Audit unit improves surgical performance with a robust audit system
With an easier-to-manage, robust, and more secure audit system, the Otago Clinical Audit and Outcomes Research Unit can enhance analysis of surgical performance...
The Otago Clinical Audit and Outcomes Research Unit (Otago Clinical Audit Unit) is a non-profit organization with five staff. Founded in 1987, and part of the renowned Dunedin School of Medicine at the University of Otago, New Zealand, the unit audits the surgical practice of a number of private and public hospitals and provides the Otago Clinical Audit Software to hospitals throughout Australasia.
Surgical audits have become a crucial component of modern surgical practice. Audit assists in ensuring that surgical procedures conform to the highest standards, by collecting, verifying and reporting surgical data for peer review.
Such audits, involving feedback from other surgeons, are an integral requirement for the ongoing professional development of a surgeon. Paul Pope, Manager, Otago Clinical Audit and Outcomes Research Unit, says, “Surgeons require continuous medical education (CME) throughout their lives to enhance their craft and practice, and clinical audit is a good way of improving a surgeon’s craft.” Additionally, the professional body of the Royal Australasian College of Surgeons sets down a requirement for surgeons to perform audits to improve their practice.
The Department of Surgery at Dunedin Public Hospital has had a systematic, computerized surgical audit in place since October 1984. However, to improve the process, software was specially designed to collect surgical information in a way that did not intrude on a surgeon’s busy schedule.
Through the years, the audit unit has developed the Otago Clinical Audit System for the evaluation of a full range of surgical specialties, which it has sold to hospitals throughout Australasia. In early 2005, Otago Clinical Audit Unit formed a joint venture with Microsoft Gold Certified Partner Intergen to help enhance its audit system. Chris Auld, Director of Strategy and Innovation, Intergen, says, “We wanted to build an enterprise-grade application that took advantage of Otago Clinical Audit Unit’s long history of performing audits and our IT expertise.”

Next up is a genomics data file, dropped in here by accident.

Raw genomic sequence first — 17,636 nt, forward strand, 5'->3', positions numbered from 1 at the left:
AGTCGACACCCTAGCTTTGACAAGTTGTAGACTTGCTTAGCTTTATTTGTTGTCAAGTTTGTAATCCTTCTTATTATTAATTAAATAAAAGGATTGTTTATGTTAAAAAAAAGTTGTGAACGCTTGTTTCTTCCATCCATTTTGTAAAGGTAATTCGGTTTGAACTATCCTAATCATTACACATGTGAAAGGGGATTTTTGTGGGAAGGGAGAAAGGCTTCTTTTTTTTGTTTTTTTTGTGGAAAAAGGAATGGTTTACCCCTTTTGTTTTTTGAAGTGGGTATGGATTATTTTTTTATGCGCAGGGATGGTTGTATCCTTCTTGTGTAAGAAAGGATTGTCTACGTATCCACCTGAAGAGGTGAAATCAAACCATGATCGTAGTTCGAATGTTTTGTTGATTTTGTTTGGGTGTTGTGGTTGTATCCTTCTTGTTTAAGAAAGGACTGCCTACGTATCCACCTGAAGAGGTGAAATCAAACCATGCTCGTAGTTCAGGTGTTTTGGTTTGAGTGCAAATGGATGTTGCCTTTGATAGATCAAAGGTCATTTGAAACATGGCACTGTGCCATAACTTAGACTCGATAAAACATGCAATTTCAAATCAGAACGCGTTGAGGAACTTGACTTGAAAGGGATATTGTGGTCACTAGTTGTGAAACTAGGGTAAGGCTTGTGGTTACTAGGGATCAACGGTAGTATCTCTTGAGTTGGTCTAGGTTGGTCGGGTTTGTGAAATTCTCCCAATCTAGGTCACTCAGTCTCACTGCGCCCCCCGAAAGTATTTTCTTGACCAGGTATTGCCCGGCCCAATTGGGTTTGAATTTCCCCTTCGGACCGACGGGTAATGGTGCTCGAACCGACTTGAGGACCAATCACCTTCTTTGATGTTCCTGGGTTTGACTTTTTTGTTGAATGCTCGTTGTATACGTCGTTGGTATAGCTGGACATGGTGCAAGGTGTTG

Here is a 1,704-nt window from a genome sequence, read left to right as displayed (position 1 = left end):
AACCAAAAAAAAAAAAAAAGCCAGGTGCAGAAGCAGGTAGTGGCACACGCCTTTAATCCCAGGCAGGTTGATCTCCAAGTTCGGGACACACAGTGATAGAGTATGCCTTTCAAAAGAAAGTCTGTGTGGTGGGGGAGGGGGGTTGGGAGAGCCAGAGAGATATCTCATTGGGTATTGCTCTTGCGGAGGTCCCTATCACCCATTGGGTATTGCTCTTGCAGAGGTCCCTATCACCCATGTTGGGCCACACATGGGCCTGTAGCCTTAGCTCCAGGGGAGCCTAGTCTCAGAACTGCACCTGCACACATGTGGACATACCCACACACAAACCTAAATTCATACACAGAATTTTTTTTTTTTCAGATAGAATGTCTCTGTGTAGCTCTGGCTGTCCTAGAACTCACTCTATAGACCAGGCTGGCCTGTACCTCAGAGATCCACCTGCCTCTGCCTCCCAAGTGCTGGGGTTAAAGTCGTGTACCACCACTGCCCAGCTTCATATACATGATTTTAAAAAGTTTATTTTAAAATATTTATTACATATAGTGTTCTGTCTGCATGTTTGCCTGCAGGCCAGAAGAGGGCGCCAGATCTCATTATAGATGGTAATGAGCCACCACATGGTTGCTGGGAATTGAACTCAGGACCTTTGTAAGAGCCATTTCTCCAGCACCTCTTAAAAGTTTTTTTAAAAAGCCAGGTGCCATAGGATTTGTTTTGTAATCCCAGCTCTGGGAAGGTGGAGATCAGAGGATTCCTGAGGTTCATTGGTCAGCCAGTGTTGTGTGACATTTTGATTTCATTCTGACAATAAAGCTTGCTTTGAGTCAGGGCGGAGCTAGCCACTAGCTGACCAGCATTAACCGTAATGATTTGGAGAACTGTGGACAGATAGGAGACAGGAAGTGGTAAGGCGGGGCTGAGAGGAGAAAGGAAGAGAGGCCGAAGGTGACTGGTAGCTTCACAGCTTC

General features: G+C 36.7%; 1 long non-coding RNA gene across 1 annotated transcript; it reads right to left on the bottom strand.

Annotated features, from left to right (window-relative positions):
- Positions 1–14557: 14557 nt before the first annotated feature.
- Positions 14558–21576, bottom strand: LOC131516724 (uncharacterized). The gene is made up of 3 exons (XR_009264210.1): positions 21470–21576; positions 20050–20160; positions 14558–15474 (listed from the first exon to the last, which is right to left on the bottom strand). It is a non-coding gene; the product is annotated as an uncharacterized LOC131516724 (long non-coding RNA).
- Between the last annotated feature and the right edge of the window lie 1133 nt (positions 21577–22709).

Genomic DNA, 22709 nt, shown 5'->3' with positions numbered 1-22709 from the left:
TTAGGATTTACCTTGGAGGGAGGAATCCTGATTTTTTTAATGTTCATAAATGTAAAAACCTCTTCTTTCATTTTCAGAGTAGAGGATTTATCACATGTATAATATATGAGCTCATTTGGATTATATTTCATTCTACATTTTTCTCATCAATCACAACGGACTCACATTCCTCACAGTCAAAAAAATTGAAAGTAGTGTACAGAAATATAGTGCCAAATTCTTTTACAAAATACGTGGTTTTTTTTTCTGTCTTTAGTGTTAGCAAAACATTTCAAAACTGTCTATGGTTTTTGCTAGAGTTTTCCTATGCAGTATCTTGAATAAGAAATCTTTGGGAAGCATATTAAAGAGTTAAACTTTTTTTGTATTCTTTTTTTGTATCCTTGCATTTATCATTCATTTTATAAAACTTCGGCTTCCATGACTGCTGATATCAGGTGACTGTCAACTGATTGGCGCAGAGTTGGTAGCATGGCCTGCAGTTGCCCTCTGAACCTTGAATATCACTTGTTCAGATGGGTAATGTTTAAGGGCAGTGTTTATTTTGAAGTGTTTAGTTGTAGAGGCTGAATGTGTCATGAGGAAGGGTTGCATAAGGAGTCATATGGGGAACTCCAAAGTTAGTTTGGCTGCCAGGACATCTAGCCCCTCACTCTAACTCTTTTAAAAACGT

Previously, Otago Clinical Audit Unit had used a DOS-based application to support its audit system and Microsoft Office Access 2003 as the supporting database for storing information. Chris says, “The audit system built on DOS was a basic application that could not support the rigorous hospital environment. However, Access 2003 was user-friendly and required minimal training to use. But, different users could not access the same data concurrently.”
Additionally, the Access 2003 audit system had limited integration with existing hospital information management systems. This resulted in extensive manual data entry from paper-based hospital reports.
Paul says, “The task of inputting data into the system was mostly performed by administrative staff because doctors found it tedious. As a result, doctors became more distanced from the audit process.”
There was a need to enhance the management and usability of its audit system through greater automation and the incorporation of a robust, enterprise-class database.
He adds, “Microsoft provided the best balance of rich tool support without being excessively expensive. Thus we can use it as a building block to enhance the existing Otago Clinical Audit System.” The first recipient of the revamped audit system, which was created by five IT developers from Intergen, was the Dunedin School of Medicine, University of Otago, New Zealand.